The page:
Two thoughts about the comments thus far:

    1) That’s not rap, it’s hip-hop. And it’s so far from heavy-duty it barely even qualifies in the genre to begin with. This soundtrack is pretty vanilla. But — I LOVE it!! One of my biggest complaints about real estate videos is that the music puts me to sleep. This one makes me feel energized and like, oh I don’t know, ready to buy a big trophy house or something.

    2) If you think there are no young people who can afford houses like that, you’re obviously not on either of the coasts.

  • The best part of this production, is the audio. Great song and very suitable.

    I watched it twice just so I could crank the music and pretend i was there 🙂 (not in my tiny 1 bedroom appartment) 🙁

  • I personally like the Flo Rider version, for me it connects it all together….the instrumental version just doesnt seem to fit….maybe if there were no girls and just doing the house but the real question i have is was this shot with a drone? If so how is that possible without the Faa not fining them…i have one which i dont use because most of the agents are being told not to because of the FAA, fear of court and being fined.

  • !! I usually don’t comment 2x… but make sure you see the interview w the Realtor and the media team for ABC News on the video we’re chatting about. 🙂

  • $40k !

    it was clearly shot with a DSLR, Phantom 3 or Inspire 1 ( for aerials and steadicam) and a slider/dolly

    Think the production value is good bbut not of the quality of Platinum HD here in the Gold Coast

    $40k !!!!

    Im moving to LA

  • I love the home, but I found the girls in the video distracting my attention away from the house. I watched the vid with no sound first to see if the visual side worked. I didn’t care for the soundtrack at all. I would rather see a script that featured the home by itself for 2/3 of the time and 1/3 of lifestyle vignettes of the couple in the kitchen cooking, in the pool, a dinner and/or drinks party with other attractive and well dressed couples (or equal numbers of men and women.) A ladies get together and a group of guys in the media room watching a sporting event would work. I could even see reversing the percentages. As it stands, the scenes feel too much like they are lead-ins to a porn movie with a bunch of scantily clad women bouncing around everywhere.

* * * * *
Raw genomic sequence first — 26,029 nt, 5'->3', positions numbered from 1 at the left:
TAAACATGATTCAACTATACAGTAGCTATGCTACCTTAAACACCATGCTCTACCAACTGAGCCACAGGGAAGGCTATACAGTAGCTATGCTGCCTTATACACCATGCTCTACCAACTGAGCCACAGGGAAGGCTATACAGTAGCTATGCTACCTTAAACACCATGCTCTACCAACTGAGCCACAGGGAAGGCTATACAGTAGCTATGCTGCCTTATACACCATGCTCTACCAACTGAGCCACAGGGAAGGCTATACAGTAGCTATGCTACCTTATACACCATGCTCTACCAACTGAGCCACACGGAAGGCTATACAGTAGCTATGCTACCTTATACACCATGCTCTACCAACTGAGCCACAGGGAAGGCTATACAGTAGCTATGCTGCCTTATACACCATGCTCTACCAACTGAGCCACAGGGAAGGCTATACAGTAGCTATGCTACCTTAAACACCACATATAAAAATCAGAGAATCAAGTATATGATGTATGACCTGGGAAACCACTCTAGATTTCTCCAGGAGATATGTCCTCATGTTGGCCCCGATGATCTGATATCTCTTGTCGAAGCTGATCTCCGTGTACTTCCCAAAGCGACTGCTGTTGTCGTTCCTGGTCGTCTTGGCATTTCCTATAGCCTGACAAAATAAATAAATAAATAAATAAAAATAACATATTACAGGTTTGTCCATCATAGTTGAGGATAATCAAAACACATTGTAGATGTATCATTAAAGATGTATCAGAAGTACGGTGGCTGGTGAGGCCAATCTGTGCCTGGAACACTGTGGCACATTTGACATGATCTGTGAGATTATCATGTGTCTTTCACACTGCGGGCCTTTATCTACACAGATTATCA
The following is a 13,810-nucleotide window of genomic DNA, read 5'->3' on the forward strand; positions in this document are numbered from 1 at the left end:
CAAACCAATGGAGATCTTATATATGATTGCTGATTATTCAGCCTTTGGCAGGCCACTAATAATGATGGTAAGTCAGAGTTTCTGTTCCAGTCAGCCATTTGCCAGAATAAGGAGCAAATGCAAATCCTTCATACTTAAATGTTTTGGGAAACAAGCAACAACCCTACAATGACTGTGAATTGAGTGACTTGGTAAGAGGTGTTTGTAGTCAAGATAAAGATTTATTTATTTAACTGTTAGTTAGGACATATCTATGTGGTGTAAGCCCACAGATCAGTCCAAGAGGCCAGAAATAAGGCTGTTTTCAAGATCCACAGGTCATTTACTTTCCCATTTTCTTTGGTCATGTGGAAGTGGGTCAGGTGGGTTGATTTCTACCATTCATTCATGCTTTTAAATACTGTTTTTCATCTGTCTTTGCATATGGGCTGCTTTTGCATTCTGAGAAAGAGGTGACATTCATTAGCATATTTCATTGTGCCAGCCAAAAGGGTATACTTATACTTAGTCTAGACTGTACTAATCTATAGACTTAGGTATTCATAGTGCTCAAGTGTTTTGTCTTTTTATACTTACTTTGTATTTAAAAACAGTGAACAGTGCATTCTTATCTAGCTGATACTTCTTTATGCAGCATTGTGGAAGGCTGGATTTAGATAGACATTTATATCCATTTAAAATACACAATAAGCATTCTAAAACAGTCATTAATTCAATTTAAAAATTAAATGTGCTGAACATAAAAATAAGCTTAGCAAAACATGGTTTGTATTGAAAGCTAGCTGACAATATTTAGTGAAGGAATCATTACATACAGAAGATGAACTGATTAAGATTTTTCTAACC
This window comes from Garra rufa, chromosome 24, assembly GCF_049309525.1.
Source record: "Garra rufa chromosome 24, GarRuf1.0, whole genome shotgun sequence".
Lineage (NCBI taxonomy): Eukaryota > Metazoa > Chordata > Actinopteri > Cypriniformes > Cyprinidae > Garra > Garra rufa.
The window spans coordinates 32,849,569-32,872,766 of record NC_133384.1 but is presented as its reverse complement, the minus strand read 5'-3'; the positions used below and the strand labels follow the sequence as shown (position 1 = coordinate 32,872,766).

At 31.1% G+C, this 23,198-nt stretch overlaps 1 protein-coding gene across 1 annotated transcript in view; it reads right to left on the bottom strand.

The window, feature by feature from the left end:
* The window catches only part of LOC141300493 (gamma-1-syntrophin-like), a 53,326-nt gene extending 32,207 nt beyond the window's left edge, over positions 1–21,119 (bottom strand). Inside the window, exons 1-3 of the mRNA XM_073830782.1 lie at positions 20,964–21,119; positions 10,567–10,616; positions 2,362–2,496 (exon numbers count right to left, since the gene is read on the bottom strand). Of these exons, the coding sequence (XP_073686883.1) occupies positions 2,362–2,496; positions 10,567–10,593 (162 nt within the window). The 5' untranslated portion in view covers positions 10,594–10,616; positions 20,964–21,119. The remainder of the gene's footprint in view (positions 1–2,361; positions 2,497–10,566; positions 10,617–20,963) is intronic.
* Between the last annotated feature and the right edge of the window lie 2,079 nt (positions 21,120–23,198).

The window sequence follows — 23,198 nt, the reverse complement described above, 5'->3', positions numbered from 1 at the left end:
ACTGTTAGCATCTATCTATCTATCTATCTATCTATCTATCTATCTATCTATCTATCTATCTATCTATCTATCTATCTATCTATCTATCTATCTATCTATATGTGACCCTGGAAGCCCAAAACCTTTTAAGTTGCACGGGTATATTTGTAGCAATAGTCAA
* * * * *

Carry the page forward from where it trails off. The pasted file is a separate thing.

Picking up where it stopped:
We all know that sex sells, but would Mr. Home Buyer send a link to the video to his wife (who usually makes the decision to buy)? I have heard that people in that income/wealth bracket sometimes get up to activities that would give Mrs. Grundy a coronary, but at the same time many of them are much more conservative. $40K on the video is a huge capital risk. Just like flippers that go with a neutral color palate rather than decorating in a Liberace inspired theme, would it have been better to go with a more middle-of-the-road feel?

  • …. tend to agree with my antipodean cousins, reckon Platinum HD would have blown tis outta the water with a USD$40k budget